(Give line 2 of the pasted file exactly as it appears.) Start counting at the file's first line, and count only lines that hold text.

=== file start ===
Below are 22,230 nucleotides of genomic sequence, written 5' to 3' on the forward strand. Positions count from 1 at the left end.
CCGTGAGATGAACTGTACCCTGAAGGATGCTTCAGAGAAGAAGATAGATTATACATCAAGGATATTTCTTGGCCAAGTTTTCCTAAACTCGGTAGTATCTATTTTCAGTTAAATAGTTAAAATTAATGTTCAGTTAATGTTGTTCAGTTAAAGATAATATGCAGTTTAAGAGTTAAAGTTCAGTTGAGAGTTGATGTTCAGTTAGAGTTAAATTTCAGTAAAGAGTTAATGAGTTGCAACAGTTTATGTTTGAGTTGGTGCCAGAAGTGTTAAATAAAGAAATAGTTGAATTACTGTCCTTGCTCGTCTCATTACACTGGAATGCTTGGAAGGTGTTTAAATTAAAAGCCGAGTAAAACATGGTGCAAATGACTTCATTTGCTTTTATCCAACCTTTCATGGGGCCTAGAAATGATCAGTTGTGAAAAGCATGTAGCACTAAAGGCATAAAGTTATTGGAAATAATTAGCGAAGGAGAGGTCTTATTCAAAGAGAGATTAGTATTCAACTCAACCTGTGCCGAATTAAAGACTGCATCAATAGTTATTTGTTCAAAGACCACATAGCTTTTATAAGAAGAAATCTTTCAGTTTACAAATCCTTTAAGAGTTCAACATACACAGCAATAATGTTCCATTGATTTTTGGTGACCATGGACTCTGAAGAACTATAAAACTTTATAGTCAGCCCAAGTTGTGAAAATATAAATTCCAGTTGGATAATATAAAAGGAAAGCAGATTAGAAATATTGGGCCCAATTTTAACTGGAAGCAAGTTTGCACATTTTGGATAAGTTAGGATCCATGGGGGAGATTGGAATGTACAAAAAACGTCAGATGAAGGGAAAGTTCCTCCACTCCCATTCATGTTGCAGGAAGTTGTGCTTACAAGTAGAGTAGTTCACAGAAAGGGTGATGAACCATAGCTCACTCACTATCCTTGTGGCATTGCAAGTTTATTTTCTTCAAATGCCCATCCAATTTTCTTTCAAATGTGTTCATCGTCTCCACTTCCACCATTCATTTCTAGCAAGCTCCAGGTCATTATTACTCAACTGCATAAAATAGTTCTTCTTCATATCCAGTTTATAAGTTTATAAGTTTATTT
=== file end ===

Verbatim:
CCGTGAGATGAACTGTACCCTGAAGGATGCTTCAGAGAAGAAGATAGATTATACATCAAGGATATTTCTTGGCCAAGTTTTCCTAAACTCGGTAGTATCTATTTTCAGTTAAATAGTTAAAATTAATGTTCAGTTAATGTTGTTCAGTTAAAGATAATATGCAGTTTAAGAGTTAAAGTTCAGTTGAGAGTTGATGTTCAGTTAGAGTTAAATTTCAGTAAAGAGTTAATGAGTTGCAACAGTTTATGTTTGAGTTGGTGCCAGAAGTGTTAAATAAAGAAATAGTTGAATTACTGTCCTTGCTCGTCTCATTACACTGGAATGCTTGGAAGGTGTTTAAATTAAAAGCCGAGTAAAACATGGTGCAAATGACTTCATTTGCTTTTATCCAACCTTTCATGGGGCCTAGAAATGATCAGTTGTGAAAAGCATGTAGCACTAAAGGCATAAAGTTATTGGAAATAATTAGCGAAGGAGAGGTCTTATTCAAAGAGAGATTAGTATTCAACTCAACCTGTGCCGAATTAAAGACTGCATCAATAGTTATTTGTTCAAAGACCACATAGCTTTTATAAGAAGAAATCTTTCAGTTTACAAATCCTTTAAGAGTTCAACATACACAGCAATAATGTTCCATTGATTTTTGGTGACCATGGACTCTGAAGAACTATAAAACTTTATAGTCAGCCCAAGTTGTGAAAATATAAATTCCAGTTGGATAATATAAAAGGAAAGCAGATTAGAAATATTGGGCCCAATTTTAACTGGAAGCAAGTTTGCACATTTTGGATAAGTTAGGATCCATGGGGGAGATTGGAATGTACAAAAAACGTCAGATGAAGGGAAAGTTCCTCCACTCCCATTCATGTTGCAGGAAGTTGTGCTTACAAGTAGAGTAGTTCACAGAAAGGGTGATGAACCATAGCTCACTCACTATCCTTGTGGCATTGCAAGTTTATTTTCTTCAAATGCCCATCCAATTTTCTTTCAAATGTGTTCATCGTCTCCACTTCCACCATTCATTTCTAGCAAGCTCCAGGTCATTATTACTCAACTGCATAAAATAGTTCTTCTTCATATCCAGTTTATAAGTTTATAAGTTTATTT